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I knew this was the craziest thing I’d ever done. My dad, Steve, stepmom Tami, and I were on a mission: to climb Mt. Kilimanjaro in a fundraising campaign to raise $30,000 for the NRECA International Foundation’s rural electrification efforts in Africa and around the world. We wanted to help “Electrify Africa” by joining the around 50,000 people who flock to Kilimanjaro, the tallest mountain in Africa, every year in an attempt to cross “reach the 19,340-foot summit” off their bucket lists. What the tour companies don’t tell you is that one-fourth of all Kili climbers don’t make it to the summit, and up to 10 die each year — not including those that go unreported — from altitude-related sickness, avalanches, falls, and heart attacks. They also don’t tell you that your 10-person team’s success is largely dependent on 58 super-fit Tanzanian strangers: the cook

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staff, guides, and porters, who carry everything you need up and back down the mountain — mess hall and personal sleeping tents, chairs, food and water, and your precious 22-lb. duffle bag of cold-weather gear. Even more unbelievably, the porters carry this 50-plus-pounds of baggage on their heads or necks, many without using their hands to balance the load.

Climbing the beast

We didn’t realize how diverse the landscape would be until it changed on us two days into the climb on the Shira Plateau. The breeze suddenly felt more like wind, and jackets were soon pulled over our sweaty T-shirts. We grew to despise the red, volcanic dust that blew around us like fog, making our noses run black. But I was in awe to find that five different climate zones exist on the mountain, and nearly every type of ecological system can be found there: cultivated land, lush rainforest, heath, moorland, alpine desert, and an arctic summit. By now, we could see Kili straight ahead, looming over us, its snowy top completely obscured by clouds — the place we were somehow supposed to reach in only a few short days. Looking the gigantic monster of a mountain straight in the eye was intimidating to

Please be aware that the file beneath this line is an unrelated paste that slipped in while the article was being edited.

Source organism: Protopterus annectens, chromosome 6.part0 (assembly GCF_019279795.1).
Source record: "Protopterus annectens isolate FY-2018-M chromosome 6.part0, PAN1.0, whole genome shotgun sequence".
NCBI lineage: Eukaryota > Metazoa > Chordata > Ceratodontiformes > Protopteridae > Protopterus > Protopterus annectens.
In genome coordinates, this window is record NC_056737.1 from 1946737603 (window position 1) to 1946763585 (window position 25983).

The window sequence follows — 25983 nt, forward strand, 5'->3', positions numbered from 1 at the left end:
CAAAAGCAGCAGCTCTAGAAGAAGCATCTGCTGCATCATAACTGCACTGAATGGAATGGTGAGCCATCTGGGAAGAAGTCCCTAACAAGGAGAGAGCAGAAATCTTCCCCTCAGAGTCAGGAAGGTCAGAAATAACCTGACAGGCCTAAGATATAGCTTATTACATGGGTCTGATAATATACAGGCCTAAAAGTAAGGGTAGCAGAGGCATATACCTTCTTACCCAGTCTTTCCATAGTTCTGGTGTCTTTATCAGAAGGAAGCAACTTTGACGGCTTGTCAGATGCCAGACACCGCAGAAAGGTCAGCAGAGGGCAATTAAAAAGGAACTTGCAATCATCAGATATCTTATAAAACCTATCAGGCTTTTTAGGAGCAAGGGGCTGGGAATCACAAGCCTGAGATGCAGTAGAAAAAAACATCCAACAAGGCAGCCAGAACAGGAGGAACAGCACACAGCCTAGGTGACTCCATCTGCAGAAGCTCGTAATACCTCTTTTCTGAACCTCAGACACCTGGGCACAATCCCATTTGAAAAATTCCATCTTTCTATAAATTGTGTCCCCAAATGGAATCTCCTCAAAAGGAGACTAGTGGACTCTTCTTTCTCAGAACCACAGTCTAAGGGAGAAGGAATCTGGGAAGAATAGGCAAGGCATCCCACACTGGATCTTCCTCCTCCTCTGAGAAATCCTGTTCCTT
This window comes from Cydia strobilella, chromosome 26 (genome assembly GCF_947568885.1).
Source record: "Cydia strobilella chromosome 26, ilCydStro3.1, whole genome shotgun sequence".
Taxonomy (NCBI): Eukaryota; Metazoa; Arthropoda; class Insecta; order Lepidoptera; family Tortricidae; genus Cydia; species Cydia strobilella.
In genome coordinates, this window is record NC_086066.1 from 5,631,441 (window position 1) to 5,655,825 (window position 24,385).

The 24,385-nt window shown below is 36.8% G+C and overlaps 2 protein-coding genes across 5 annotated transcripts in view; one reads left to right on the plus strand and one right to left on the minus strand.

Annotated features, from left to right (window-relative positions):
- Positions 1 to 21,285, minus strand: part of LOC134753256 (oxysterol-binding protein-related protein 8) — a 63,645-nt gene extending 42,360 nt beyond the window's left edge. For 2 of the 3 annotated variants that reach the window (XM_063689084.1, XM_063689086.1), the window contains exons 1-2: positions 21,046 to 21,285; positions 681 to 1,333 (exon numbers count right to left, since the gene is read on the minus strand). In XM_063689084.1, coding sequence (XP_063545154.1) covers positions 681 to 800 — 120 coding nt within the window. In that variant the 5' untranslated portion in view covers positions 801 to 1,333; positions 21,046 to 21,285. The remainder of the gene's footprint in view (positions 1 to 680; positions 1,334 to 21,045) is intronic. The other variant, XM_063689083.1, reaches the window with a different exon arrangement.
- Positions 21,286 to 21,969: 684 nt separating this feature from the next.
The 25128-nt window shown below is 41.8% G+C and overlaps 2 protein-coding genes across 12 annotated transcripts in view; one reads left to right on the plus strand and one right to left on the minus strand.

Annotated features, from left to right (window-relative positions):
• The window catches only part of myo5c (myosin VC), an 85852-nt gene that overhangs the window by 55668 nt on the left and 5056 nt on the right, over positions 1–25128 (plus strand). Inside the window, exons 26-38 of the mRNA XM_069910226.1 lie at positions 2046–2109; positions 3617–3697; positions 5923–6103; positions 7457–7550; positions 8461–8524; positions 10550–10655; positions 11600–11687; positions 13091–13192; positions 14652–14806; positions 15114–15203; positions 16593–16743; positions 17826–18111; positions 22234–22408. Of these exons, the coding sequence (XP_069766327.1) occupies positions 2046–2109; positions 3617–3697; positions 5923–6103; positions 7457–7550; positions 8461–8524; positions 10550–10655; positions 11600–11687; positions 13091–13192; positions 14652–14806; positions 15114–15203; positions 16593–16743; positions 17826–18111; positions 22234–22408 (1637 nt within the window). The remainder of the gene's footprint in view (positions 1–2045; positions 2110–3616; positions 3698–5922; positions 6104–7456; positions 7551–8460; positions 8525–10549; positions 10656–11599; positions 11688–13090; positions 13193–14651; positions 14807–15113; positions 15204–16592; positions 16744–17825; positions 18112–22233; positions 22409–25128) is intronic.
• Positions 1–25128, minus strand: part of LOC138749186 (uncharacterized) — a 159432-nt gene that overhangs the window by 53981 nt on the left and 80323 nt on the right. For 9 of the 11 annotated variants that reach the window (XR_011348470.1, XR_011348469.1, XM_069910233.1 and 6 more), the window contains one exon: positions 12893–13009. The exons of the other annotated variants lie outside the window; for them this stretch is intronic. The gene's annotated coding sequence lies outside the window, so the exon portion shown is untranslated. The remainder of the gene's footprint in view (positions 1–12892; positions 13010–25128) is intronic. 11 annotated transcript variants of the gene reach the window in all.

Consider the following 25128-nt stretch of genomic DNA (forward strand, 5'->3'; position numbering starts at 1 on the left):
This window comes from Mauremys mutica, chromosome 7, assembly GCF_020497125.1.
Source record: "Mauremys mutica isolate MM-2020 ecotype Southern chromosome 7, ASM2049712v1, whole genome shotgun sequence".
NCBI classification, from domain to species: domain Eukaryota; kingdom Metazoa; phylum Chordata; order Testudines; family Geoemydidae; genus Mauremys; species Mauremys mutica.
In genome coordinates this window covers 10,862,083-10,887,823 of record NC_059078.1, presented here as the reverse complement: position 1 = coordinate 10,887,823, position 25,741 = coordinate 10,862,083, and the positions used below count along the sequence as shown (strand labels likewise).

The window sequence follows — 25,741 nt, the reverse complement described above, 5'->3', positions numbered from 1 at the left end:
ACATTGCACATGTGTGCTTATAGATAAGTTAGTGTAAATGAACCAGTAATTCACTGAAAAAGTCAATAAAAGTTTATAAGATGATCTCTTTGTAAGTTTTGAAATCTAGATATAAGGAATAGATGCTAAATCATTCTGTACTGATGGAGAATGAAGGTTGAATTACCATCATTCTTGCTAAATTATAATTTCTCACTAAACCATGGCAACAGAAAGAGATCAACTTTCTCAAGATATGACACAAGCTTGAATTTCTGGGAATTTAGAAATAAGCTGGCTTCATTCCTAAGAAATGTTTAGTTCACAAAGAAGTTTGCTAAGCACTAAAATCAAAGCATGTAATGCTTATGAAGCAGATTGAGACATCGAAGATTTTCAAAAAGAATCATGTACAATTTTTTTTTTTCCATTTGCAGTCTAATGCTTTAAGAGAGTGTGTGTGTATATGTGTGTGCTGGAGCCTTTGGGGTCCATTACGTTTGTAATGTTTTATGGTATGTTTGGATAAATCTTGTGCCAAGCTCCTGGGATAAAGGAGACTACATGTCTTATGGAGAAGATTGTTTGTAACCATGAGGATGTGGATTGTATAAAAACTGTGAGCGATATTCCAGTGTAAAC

say the least, and it took a toll on our confidence. To our horror, on Day 4, my stepmom fell ill with what we believe was dustinduced bronchitis, hacking up so much phlegm she bruised her ribs. She refused to give up, but shortly after, we lost our first group member, Christine, who decided she couldn’t handle Kili or the constant shivering any longer. As I watched a porter escort her down the ruthless mountain out of sight, a deeper truth sank in: Victory here was more dependent on mental willpower than physical fitness. Green slowly faded from view and was replaced by slippery, brown-black volcanic gravel and enormous, speckled boulders. Day 5 was without a doubt the toughest and most dangerous test. A sign marked “Challenge Spot: Beware of falling rocks” even warned us as we approached the murderous Western Breach, jaggedly carved out over the years by melting glacier runoff and rock falls from above. Just last year, a hiker was killed on the breach by a merciless rolling rock, and in 2006, three Americans were killed in the same fashion, but while sleeping in their tents. I told myself not to look up — no amount of neck straining would help me see the end goal in the clouds. It’s a miracle we were able to drag our swollen feet up to the next camp. Those of us taking Diamox, an overthe-counter medicine to help prevent altitude sickness, were grateful not to feel overly nauseated, though many of us still had to pop an Advil nearly every day for headaches. By the end of Day 6, we kept to ourselves and moved like sloths, consumed with our own oxygen-deprived